Senior Economist at UOB Group Alvin Liew comments on the publication of the US inflation figures for the month of April.
“Even as US CPI inflation came off its Mar highs, it was still at an elevated print of 0.3% m/m, 8.3% y/y in Apr (from 1.2% m/m, 8.5% y/y in Mar). Core CPI (which excludes food and energy) inflation was also off its highs, coming in at 6.2% y/y for Apr, from 6.5% y/y in Mar but of greater concern was that on a sequential basis, core inflation rose by a faster 0.6% m/m (up from 0.3% m/m in Mar), and above Bloomberg estimate of 0.4%.”
“The month of Apr continued to show broad based pressures just like in the last few months of 2021 and Jan 2022, but notably, while most of the main categories within the CPI basket saw m/m price increases, there was an increase to three main categories that registered m/m declines in Apr (transport, apparel, education and communications). The biggest contributions of the 0.3% m/m increase for headline CPI came from shelter, food, airline fares, and new vehicles, offsetting the declines in gasoline prices, used cars and trucks and apparel. As for the larger 0.6% m/m increase for the core CPI, in addition to the increases from shelter, airline fares, and new vehicles, indexes for medical care, recreation, and household furnishings and operations also added to the m/m increase.”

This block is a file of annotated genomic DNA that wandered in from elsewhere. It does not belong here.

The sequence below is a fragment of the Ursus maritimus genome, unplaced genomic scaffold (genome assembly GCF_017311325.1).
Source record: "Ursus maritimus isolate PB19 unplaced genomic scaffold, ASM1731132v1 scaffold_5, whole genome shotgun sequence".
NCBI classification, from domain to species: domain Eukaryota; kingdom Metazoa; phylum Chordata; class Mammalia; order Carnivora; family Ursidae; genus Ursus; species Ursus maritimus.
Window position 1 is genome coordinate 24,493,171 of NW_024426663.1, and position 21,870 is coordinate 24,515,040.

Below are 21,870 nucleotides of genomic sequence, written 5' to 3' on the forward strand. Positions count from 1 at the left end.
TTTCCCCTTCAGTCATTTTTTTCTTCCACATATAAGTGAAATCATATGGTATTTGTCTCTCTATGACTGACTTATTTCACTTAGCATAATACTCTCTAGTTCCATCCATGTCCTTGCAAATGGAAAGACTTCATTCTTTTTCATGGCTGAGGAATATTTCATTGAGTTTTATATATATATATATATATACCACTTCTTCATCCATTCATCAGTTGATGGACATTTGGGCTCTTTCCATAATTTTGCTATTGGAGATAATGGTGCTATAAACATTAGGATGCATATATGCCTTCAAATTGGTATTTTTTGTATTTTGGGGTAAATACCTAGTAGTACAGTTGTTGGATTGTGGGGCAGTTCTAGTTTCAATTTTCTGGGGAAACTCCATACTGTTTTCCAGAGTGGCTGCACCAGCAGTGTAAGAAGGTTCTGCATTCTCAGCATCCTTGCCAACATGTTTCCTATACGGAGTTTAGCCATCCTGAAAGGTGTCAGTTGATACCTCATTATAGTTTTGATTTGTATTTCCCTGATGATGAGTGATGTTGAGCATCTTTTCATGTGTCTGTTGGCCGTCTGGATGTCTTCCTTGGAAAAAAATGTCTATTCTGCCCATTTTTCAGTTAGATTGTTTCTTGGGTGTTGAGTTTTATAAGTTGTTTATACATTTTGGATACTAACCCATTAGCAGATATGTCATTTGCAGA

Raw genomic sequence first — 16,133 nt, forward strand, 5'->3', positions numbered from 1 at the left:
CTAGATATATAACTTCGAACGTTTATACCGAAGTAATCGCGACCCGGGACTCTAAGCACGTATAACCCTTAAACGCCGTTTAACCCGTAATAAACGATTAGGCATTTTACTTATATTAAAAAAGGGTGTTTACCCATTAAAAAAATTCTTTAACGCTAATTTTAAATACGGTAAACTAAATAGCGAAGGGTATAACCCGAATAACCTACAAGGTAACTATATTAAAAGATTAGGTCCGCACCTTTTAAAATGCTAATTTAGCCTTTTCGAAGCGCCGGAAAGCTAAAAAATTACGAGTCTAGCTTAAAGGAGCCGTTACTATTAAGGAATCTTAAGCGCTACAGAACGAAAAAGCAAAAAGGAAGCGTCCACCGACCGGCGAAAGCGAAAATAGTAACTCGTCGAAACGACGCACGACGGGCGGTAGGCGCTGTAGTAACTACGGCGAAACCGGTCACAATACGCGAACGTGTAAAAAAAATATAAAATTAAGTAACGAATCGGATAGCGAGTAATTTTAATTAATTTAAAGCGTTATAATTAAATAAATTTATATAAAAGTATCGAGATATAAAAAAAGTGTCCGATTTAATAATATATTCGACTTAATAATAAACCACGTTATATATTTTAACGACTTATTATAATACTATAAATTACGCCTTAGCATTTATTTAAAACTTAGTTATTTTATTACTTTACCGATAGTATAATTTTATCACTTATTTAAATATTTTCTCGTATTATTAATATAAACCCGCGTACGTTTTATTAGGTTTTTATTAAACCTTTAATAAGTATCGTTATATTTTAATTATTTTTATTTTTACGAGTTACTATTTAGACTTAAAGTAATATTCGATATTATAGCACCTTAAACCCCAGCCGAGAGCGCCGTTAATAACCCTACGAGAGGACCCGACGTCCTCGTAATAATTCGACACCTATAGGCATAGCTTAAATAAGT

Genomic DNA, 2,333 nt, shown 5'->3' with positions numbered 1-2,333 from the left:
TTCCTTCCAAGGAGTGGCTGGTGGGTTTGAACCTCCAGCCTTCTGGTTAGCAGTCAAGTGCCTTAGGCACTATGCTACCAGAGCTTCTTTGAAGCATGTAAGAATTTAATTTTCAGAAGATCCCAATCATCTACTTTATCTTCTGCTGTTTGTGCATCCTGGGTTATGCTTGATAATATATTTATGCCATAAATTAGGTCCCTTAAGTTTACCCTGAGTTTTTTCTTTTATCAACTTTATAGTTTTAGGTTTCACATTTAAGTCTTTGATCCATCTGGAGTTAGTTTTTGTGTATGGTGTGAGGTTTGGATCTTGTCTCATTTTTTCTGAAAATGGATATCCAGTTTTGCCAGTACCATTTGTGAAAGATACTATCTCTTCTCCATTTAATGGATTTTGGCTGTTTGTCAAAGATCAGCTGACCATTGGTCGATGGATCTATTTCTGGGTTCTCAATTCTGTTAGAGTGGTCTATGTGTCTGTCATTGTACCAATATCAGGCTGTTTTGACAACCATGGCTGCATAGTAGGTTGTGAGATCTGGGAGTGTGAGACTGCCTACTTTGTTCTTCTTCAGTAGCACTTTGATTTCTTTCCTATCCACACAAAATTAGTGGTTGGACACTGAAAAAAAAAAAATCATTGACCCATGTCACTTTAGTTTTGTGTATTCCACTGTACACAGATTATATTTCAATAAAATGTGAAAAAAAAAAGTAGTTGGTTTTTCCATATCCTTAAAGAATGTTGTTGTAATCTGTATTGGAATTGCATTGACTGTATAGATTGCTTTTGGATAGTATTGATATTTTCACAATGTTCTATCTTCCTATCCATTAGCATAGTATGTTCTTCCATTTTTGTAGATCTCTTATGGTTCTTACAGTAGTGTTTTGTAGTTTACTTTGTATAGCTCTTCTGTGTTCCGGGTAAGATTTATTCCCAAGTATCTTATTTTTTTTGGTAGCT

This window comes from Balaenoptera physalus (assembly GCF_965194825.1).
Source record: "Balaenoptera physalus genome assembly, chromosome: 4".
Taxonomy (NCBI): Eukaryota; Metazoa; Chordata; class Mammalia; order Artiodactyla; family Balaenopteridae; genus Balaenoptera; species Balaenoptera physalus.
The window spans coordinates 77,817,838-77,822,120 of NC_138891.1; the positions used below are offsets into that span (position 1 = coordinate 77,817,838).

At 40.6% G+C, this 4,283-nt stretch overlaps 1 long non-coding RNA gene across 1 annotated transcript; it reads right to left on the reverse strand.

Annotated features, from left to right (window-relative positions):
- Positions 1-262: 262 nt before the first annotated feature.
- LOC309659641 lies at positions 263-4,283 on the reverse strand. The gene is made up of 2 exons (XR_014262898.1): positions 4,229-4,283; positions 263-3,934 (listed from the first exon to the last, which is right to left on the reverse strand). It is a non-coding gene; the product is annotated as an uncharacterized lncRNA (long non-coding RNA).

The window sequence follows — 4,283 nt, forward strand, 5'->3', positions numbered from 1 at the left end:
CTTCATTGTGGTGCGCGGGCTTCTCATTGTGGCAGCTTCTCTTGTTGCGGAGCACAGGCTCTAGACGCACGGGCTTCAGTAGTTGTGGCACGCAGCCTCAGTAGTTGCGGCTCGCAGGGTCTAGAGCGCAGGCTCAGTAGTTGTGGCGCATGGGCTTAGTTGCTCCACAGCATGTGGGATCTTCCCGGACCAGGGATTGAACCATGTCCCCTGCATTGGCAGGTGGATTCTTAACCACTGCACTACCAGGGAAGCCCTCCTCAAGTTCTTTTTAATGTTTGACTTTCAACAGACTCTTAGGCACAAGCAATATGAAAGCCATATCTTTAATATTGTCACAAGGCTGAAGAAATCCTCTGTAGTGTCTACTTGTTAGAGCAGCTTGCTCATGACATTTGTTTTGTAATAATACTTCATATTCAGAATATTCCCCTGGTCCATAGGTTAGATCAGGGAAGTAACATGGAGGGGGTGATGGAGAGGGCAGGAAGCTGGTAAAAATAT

“Goods inflation dipped sequentially for the first time since Nov 2020, coming in at -0.3% m/m, 13% y/y in Apr but the bigger worry is services inflation – a far bigger and thus more important component of CPI at 60.2% weight – which continued to accelerate, increasing by 0.8% m/m, 5.4% y/y (from 0.7% m/m, 5.1% y/y in Mar). This is the fastest m/m increase since Jan 2001, while the y/y jump is the largest since May 1991 (5.44% y/y). The accelerating services inflation will be an increasing concern for the Federal Reserve (Fed) as it is a reflection of US wage pressures, amplifying the rising risks of a wage-price inflation spiral.”
“Our key worry from the latest Apr CPI report is the accelerating services inflation which is clearly flashing warnings about the wage-price spiral. We expect inflation to head higher in 2Q before some easing in 2H, and we will further raise our headline CPI inflation forecast to average 6.5% (from 6% previously) while the core CPI inflation to average 6% (from 5.5%) for 2022. Subsequently, we still expect both headline and core inflation to ease in 2023 to average 2.5%.”
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